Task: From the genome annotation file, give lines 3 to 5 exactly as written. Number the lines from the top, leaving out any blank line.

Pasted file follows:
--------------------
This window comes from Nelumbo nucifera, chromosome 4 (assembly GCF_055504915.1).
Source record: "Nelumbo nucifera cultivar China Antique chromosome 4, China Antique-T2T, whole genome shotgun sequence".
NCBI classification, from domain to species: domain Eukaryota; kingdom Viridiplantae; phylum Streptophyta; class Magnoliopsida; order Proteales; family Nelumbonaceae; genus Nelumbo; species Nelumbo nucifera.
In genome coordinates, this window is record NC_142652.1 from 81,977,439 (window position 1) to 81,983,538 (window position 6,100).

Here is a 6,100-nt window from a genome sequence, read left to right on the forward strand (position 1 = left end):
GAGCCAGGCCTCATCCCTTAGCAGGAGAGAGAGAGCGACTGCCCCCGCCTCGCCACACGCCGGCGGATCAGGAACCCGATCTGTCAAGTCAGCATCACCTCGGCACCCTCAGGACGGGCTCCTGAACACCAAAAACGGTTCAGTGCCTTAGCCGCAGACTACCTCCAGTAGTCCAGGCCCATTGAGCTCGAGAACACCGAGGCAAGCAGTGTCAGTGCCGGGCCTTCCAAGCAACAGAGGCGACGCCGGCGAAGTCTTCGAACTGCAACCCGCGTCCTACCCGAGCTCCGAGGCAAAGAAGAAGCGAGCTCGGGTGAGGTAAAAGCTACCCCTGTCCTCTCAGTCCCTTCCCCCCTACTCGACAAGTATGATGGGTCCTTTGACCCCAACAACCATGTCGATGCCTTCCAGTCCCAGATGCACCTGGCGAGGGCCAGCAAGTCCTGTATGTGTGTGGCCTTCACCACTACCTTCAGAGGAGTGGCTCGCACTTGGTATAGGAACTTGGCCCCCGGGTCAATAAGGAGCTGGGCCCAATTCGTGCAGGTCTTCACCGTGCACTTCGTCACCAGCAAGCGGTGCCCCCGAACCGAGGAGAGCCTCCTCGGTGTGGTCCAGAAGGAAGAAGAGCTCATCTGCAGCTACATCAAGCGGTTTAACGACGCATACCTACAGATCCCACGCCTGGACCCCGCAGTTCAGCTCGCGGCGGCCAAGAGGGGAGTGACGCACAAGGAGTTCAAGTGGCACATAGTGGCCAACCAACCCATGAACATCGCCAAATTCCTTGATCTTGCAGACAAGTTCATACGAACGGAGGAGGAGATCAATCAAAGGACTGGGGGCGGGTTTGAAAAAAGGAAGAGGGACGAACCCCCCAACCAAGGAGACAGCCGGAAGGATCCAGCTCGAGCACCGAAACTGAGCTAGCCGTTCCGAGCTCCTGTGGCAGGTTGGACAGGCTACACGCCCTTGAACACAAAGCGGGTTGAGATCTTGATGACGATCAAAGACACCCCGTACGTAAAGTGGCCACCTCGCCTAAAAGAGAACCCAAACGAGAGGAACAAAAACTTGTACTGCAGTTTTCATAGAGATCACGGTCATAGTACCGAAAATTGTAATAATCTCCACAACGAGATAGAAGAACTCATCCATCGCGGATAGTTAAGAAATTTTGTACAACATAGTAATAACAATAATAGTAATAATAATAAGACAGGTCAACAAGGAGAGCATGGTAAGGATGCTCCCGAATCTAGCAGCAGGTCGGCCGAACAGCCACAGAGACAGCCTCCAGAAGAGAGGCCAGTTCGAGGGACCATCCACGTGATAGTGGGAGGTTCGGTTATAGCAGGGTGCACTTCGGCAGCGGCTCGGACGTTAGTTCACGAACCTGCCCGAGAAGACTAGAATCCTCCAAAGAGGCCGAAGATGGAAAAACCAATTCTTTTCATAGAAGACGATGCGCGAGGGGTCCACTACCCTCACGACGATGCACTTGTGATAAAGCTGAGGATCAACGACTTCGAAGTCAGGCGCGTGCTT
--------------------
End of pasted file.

NCBI classification, from domain to species: domain Eukaryota; kingdom Viridiplantae; phylum Streptophyta; class Magnoliopsida; order Proteales; family Nelumbonaceae; genus Nelumbo; species Nelumbo nucifera.
In genome coordinates, this window is record NC_142652.1 from 81,977,439 (window position 1) to 81,983,538 (window position 6,100).

Here is a 6,100-nt window from a genome sequence, read left to right on the forward strand (position 1 = left end):